By Derek Dalling, OPGA Executive Director

Conventionally-produced propane is a “clean-burning alternative fuel,” according to the Environmental Protection Agency (EPA). It’s been used for decades powering light-, medium-, and heavy-duty vehicles. 

In Ohio, propane propels over 30,000 vehicles, thousands of residential water heaters and furnaces, propane appliances, generators, agricultural equipment, forklifts and more. Propane’s unique 3-carbon-molecule offers “Near-Zero” emissions and a low carbon intensity score. Propane offers fuel diversity to residents and businesses helping them to meet their energy goals. 

Renewable propane is the “new kid on the block” with regards to fuel diversity. Renewable propane is made from biomass based feedstocks, including cooking oil and animal fats, offering zero-emissions. Its carbon intensity score is less than conventional propane, and it’s ramping up on the alternative fuel arena. 


  •  cover crop, 100% waste free
  •  grown in cooler regions of the U.S.
  •  drought and pest tolerant
  •  pollinator for bees
  •  enriches soil

to 31%). As a food stuff, Camelina is not very tasty. But from an industrial standpoint, it’s being used as a jet fuel, meeting standards as good as petroleum-based aviation fuel. 

The plant has been around for centuries, originating in India as far back as 3,000 BC, with other data showing it’s growth along coastal Europe nearly 8,000 years ago. Today, it’s grown in the Mediterranean, Europe, Asia, and North America.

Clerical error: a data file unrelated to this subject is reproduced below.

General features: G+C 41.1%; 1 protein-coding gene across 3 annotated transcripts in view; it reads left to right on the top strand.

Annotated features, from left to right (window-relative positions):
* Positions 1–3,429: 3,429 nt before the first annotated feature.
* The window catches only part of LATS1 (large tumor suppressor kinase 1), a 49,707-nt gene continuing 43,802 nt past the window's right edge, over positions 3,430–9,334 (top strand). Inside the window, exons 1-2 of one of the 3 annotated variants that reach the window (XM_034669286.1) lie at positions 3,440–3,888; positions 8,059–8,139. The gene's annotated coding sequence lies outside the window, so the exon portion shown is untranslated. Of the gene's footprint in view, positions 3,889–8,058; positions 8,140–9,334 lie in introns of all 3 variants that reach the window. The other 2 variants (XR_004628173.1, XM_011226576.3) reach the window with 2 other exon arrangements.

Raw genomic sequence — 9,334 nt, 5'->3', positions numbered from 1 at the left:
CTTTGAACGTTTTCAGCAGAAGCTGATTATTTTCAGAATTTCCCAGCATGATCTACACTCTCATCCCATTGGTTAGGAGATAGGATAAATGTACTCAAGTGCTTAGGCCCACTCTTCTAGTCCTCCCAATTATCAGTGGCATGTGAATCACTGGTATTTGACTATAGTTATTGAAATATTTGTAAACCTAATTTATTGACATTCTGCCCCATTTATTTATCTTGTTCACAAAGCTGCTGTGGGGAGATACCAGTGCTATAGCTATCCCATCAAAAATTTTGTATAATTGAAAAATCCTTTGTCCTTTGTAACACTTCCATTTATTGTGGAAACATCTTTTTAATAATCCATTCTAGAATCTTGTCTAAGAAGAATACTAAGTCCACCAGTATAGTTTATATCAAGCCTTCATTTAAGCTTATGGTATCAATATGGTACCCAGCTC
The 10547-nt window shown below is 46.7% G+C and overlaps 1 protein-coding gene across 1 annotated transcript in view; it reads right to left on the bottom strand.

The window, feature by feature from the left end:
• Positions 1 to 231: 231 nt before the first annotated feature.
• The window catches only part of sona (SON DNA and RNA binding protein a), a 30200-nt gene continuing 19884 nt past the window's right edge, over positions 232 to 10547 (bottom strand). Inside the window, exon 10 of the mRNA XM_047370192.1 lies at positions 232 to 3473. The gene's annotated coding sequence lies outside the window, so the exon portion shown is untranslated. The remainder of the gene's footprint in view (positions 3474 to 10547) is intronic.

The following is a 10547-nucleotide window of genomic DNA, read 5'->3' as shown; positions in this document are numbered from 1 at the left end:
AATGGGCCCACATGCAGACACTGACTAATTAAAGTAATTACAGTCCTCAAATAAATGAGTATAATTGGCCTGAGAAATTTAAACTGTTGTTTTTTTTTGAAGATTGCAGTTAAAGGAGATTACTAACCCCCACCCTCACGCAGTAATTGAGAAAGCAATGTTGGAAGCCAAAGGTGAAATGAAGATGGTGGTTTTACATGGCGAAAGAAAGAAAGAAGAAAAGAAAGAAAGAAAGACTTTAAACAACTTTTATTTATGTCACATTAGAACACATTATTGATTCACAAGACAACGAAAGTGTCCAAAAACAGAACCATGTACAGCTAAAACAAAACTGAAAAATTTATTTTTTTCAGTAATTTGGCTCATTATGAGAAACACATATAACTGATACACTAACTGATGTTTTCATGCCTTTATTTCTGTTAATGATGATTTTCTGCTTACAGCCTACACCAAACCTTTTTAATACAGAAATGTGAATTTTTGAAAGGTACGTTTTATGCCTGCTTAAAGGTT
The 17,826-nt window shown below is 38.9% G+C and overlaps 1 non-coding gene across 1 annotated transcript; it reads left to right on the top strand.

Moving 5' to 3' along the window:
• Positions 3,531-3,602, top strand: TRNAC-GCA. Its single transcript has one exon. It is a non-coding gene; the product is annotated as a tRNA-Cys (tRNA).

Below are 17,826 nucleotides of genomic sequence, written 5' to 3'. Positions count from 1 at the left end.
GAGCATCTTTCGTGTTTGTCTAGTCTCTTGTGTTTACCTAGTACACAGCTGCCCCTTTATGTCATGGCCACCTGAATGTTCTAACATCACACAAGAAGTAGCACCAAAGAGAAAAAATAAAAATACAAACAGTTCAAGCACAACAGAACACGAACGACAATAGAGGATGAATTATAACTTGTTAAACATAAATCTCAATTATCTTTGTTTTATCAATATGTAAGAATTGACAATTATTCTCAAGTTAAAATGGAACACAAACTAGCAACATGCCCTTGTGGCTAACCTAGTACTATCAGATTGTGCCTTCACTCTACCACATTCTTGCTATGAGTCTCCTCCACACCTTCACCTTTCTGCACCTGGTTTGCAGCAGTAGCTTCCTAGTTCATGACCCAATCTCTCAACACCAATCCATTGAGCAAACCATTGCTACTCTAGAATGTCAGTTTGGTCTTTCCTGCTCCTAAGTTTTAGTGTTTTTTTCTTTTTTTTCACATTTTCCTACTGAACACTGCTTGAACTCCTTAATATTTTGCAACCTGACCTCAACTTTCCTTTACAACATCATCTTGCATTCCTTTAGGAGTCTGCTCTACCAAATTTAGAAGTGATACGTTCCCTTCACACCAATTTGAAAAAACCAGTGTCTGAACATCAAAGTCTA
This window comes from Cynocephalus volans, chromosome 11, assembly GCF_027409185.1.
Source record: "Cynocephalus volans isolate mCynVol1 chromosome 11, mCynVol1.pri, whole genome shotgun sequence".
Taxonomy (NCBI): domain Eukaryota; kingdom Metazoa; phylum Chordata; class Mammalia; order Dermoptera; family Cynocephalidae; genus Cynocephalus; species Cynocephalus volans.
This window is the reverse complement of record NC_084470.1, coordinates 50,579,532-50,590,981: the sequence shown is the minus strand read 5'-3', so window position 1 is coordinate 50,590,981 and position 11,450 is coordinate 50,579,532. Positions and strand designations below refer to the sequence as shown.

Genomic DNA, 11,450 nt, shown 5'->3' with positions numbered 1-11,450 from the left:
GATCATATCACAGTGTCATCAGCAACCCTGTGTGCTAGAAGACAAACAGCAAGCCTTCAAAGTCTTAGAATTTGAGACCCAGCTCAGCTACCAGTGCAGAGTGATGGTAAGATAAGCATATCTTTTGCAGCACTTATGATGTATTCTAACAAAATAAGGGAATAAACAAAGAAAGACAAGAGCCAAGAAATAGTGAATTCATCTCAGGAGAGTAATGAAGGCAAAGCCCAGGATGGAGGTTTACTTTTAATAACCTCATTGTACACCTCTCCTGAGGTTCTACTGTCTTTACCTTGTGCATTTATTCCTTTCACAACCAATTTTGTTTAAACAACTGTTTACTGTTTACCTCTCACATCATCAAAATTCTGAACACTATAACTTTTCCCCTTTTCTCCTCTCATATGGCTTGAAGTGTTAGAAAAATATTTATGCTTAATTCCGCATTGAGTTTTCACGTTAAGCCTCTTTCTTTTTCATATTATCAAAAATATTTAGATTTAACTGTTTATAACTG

The oil has one of the lowest carbon scores and can reduce 60% of greenhouse gas emissions (GHG) as compared to petroleum fuel.


Camelina offers farmers a number of benefits. It’s a fast-growing plant and requires less water than many other crops. Farmers can grow the plant between other crops, not to take the place of a main crop like corn, wheat or soybeans. It’s a cover crop, where it’s planted in the winter (survives harsh winters) or spring and can be harvested as a cash crop for biofuel or feed use. Camelina holds nutrients in the soil, and because roots don’t get harvested, it puts carbon and organic material back into the field requiring less fertilizer. The plant is hearty, relatively pest and disease tolerant, therefore requires less pesticides. 

To produce renewable propane, biorefineries are retrofitted to use feedstocks including soybean oil, camellia seed oil, field crop stover, animal tallow and cooking oil. More energy groups around the country are increasing their production of renewable propane through their renewable diesel plants. For example, Global Clean Energy owns a refinery in Bakersfield, California, where they’re retrofitting their plant to become a renewable fuels refinery to eventually process Camelina into ultra-low carbon renewable fuels, including renewable diesel and renewable propane.

In Sacramento, California, Elk Grove School District uses renewable propane-powered school buses. They began a few years ago and plan to expand their fleet. “We’re currently running about 20 to 30 school buses on renewable propane, and will consider more when older buses are retired,” according to Anthony Willis, supervisor of fleet maintenance.

Derek Dalling is the  Executive Director of the Ohio Propane Gas Association

Resources:,,  CFANS University of Minnesota,,,